The BBC have picked up on some research by the IAB on advertising revenues. (The industry’s own “Internet Advertising Bureau”.)
The research says (surprise, surprise) that people are advertising less in the first quarter of 2009 on the internet – with advertising revenues down by 5%. But this data is US driven and it is hard to exptrapolate from this the change in UK fortunes, because of a recent change in the UK online advertising market.
Due to the termination of Google’s “Best Practice Funding” at the start of the year, it may be that Google in the UK has either escaped this downturn due to some rather clever footwork about 18 months ago – or is in for much worse figures. If the total UK advertising revenues are down just 5% then it is quite possible this means up to 10% INCREASE for Google. Alternatively, my suspicion is that the downturn in the UK will in fact be much worse, due to an inflationary affect on AdWords prices amongst the largest of advertisers since the January 1st.
Google used to give the largest advertising agencies a discount if their revenues were in excess of a certain level in a given quarter. For the largest agencies, this kickback was in itself enough for a valid business model, enabling them to win the largest accounts without charging the client a penny.
Some might say that this was unfair competition. indeed – the differential was also affecting Google’s Adwords algorithm as different companies could effectively bid more and get the same return of investment. To give Google their due – they gave agencies a good 18 months notice that they were going to put an end to it. The hammer fell on the 31st December for these large agencies who – from that point on – had to charge their clients to stay in the game.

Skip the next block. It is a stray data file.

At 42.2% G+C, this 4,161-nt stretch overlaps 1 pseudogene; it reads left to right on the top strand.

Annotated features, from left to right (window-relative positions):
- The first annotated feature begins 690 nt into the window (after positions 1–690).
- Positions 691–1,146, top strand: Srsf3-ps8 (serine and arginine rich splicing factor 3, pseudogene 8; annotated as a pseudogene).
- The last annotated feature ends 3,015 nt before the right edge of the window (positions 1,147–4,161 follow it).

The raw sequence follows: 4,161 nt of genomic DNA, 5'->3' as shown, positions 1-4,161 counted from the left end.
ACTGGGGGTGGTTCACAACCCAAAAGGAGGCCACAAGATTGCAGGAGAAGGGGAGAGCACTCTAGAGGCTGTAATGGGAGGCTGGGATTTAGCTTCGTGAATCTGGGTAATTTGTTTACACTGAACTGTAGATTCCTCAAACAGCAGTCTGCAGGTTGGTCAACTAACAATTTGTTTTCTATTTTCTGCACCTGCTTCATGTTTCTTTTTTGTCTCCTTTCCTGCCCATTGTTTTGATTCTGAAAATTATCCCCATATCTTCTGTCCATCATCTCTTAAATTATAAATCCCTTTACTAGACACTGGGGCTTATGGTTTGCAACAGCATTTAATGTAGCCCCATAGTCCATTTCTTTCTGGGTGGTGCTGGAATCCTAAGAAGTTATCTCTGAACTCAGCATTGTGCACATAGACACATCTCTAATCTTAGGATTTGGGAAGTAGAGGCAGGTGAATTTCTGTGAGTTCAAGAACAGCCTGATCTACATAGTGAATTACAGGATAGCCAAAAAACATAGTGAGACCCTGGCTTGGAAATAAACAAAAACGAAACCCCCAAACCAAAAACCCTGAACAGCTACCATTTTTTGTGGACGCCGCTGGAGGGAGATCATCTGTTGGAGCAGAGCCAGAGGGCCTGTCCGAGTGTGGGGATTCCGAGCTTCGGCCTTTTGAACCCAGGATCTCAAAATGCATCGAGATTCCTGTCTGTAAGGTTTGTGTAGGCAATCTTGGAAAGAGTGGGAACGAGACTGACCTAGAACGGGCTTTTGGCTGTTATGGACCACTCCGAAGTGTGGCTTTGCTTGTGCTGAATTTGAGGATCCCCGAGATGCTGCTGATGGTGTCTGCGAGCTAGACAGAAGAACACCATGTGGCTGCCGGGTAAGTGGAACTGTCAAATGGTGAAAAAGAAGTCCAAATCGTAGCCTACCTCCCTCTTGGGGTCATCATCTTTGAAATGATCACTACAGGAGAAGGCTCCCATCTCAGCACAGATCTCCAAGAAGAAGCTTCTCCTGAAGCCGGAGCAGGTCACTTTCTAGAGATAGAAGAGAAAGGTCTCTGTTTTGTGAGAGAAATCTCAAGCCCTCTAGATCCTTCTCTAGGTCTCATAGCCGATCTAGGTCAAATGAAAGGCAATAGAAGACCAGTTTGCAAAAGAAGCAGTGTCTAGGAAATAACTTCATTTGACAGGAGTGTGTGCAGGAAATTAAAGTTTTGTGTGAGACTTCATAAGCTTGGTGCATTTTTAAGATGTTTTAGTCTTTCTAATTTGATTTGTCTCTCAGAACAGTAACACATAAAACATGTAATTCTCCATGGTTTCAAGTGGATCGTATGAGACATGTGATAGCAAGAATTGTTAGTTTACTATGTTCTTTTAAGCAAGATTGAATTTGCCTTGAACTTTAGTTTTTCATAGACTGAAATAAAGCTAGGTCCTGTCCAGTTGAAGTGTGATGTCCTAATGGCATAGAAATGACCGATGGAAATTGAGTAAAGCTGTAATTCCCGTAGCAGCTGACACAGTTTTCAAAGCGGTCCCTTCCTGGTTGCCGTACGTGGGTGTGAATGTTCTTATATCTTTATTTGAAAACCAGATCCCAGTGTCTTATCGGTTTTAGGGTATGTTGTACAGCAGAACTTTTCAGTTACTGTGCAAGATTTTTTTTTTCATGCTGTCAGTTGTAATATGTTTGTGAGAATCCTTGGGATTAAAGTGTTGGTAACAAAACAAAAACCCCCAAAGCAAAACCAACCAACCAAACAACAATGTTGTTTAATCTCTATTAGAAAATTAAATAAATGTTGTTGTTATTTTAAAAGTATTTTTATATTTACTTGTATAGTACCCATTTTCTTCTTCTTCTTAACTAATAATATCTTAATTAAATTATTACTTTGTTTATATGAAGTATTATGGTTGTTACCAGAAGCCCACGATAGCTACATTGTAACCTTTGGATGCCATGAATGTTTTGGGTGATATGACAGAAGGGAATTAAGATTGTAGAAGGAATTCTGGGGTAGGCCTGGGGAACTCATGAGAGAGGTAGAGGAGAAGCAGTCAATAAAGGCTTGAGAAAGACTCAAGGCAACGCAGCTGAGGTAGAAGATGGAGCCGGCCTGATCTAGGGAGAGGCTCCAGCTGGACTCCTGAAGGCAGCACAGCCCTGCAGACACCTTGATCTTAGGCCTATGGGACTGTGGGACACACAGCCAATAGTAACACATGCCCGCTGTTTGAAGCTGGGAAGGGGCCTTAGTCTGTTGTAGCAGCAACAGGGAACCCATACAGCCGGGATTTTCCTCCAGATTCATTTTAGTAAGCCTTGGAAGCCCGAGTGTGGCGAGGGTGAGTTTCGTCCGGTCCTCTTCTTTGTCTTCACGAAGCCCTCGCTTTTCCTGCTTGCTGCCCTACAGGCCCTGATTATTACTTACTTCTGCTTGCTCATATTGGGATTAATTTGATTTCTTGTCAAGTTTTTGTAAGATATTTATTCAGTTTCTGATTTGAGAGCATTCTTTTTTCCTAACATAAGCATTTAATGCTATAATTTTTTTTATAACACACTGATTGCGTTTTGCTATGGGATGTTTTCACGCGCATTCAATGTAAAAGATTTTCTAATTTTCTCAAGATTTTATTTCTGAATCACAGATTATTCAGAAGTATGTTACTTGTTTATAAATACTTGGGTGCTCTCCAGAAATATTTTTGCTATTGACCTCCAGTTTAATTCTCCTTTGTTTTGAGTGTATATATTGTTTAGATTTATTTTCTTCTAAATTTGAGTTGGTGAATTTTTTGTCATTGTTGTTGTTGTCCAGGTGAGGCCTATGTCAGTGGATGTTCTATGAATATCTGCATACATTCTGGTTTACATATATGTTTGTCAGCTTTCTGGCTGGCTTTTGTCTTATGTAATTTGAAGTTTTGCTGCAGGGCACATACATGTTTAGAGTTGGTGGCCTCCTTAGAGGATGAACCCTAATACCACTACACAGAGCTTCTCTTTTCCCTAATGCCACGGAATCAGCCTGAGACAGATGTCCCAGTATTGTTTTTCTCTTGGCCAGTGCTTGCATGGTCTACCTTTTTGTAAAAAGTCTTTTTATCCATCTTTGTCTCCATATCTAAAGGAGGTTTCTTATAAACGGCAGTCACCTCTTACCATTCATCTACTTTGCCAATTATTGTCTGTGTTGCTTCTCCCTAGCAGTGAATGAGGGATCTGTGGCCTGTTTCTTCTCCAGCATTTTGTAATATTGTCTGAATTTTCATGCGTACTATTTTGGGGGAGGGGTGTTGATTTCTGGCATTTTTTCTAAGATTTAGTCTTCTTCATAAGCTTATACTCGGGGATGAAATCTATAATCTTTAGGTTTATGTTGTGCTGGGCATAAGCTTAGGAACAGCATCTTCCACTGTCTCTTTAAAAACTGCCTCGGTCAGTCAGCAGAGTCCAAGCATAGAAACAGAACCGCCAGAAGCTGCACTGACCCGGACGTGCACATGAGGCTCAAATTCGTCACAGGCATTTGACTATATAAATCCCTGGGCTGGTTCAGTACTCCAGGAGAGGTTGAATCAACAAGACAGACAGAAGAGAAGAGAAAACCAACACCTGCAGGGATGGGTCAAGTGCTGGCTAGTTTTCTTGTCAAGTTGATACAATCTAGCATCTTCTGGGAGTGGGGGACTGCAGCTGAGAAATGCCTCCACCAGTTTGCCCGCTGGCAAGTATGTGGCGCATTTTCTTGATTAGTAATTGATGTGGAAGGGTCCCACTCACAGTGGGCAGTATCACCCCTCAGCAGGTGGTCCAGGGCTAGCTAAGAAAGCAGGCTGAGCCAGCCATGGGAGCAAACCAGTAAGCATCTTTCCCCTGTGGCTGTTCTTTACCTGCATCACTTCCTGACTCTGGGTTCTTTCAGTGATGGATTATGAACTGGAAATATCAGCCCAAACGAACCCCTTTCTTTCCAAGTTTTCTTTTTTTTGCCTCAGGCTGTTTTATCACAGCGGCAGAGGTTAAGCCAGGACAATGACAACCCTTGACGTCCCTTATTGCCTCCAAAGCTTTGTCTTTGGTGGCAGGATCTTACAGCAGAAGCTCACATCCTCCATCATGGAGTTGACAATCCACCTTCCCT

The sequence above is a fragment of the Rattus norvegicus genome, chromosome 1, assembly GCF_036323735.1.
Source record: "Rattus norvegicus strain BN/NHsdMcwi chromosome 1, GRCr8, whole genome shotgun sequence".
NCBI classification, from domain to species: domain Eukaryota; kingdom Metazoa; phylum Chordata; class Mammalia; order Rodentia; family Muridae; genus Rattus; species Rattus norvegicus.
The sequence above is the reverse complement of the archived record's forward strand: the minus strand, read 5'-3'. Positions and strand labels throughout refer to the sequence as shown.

This – even without the recession – meant that Google’s share of purse increased – not at the expense of the client but at the expense of the agency. Many agencies simply reworked their clients’ budget to accommodate the change. So if the TOTAL ad revenues have dropped by 5% – and assuming this includes agency fees – then Google in the UK will be faring better than in the US where the kickback never existed. However – if companies are truly evaluating their return on investment on Google advertising, then the accounts still need managing by agencies or internally and this the overall cost of advertising went up significantly on that date. Large companies will have received less for their adspend even without the recession and with the recession on top, the UK online adspend would, in a presumed free market, fall more to redress the balance.
Receptional never relied on the kick-back for its business model and we have some interesting new incentives for new clients looking to come on board for paid advertising, including a free PPC Health Check for these larger companies who may have been affected by the change and free setup for a limited period. In addition, we are looking at new pricing models designed to concentrate on cost savings for clients during the recession. Please ask for a free PPC Health Check if you feel you would qualify.